This impact of thermal shock is greatly aggravated by the on/off cycling of the circuit in which the component is being used, which is typical of automotive applications. The result is thermally induced stress fractures due to repeated expansion/contraction of materials, especially when they have different coefficients of expansion. That’s why the development of a hermetic glass-ceramic seal, which would not be affected by such cycling, was a major material advance in the early 1900s.
Unlike simulations of the effect of higher temperature alone on active- or passive-component performance, modeling the consequences of thermal shock is very difficult. That’s because it often requires determining properties of both the materials and combinations under a variety of test scenarios. In addition, cycling can cause permanent shifts in key parameters of materials.
Designer’s Options Span Operating Sequence to BOM Selection
What options are available to designers? In some cases, systems are deliberately left powered up, or not turned fully off, to limit thermal shock. (Obviously, this is inefficient and often no longer allowed under strict energy mandates.) For example, high-power vacuum tubes often kept “warm,” and theater spotlights (which are still incandescent in most cases) are cut back to about 10-20% of full power when not in use.
A better alternative is use a smarter power controller that slowly turns power on (and sometimes off). In fact, the automated lighting controls now used in most live theaters are programmed to turn the lamp on slowly prior to when the script calls for full lights at a cue point.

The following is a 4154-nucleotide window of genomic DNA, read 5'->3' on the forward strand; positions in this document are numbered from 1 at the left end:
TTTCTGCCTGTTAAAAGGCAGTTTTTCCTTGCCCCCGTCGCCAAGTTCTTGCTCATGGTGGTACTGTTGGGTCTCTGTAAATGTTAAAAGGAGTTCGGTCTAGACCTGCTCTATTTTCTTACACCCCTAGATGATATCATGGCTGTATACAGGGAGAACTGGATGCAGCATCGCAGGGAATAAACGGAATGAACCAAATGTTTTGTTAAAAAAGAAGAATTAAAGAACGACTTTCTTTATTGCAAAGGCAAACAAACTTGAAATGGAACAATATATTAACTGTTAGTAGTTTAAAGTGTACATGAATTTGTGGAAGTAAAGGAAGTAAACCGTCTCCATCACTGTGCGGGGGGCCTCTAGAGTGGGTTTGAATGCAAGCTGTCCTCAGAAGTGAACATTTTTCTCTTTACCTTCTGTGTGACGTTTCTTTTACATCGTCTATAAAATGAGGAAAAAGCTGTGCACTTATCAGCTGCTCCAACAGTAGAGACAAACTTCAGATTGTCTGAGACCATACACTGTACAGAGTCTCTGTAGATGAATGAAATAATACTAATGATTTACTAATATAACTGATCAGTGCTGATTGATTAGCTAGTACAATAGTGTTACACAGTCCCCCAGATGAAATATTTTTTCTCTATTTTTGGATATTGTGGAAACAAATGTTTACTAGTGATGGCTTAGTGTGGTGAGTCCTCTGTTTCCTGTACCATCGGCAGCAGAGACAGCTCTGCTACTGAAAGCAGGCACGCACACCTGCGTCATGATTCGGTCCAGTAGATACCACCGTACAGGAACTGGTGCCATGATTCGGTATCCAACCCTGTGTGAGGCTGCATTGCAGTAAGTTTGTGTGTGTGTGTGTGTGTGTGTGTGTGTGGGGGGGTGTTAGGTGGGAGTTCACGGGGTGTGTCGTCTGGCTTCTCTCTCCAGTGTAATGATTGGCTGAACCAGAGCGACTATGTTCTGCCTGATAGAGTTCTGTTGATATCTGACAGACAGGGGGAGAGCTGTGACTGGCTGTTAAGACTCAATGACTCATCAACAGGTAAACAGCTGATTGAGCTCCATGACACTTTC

Another option is to use passives that are specially designed to live with thermal shock and vibration. For example, the WDBR series of resistors from TT Electronics (12 to 150 Ω) targets applications such as current sensing, dynamic braking, and charge/discharge current limiting in hybrid and electric vehicles. These resistors use steel rather than ceramic for their substrate onto which a thick-film conductor and resistor pattern is printed and fired, and the entire resistor is protected with a high-temperature overglaze (see figure).
Still, the fact remains that the effect of thermal shock is a function of many variables. These include the nominal temperature, the high/low temperature excursion, thermal mass, the specific materials and their temperature coefficients, the mating or bonding between the disparate materials, and amount of associated vibration, to cite a few factors.
There’s actually a quaint reminder of how little was known about the interrelated effects of ambient temperature, thermal shock, and vibration until the mid-20th century, when planes flew higher into thinner, colder air. Metal fatigue was the subject of the dramatic 1951 movie “No Highway in the Sky” starring James Stewart and Marlene Dietrich, in which Stewart portrays an aerospace engineer who discovers why those new planes have been crashing. We’ve come a long way since then, both in our requirements and the ways we meet them. Now, there’s AEC-Q200, the standardized “Stress Test Qualification for Passive Components” for automotive applications.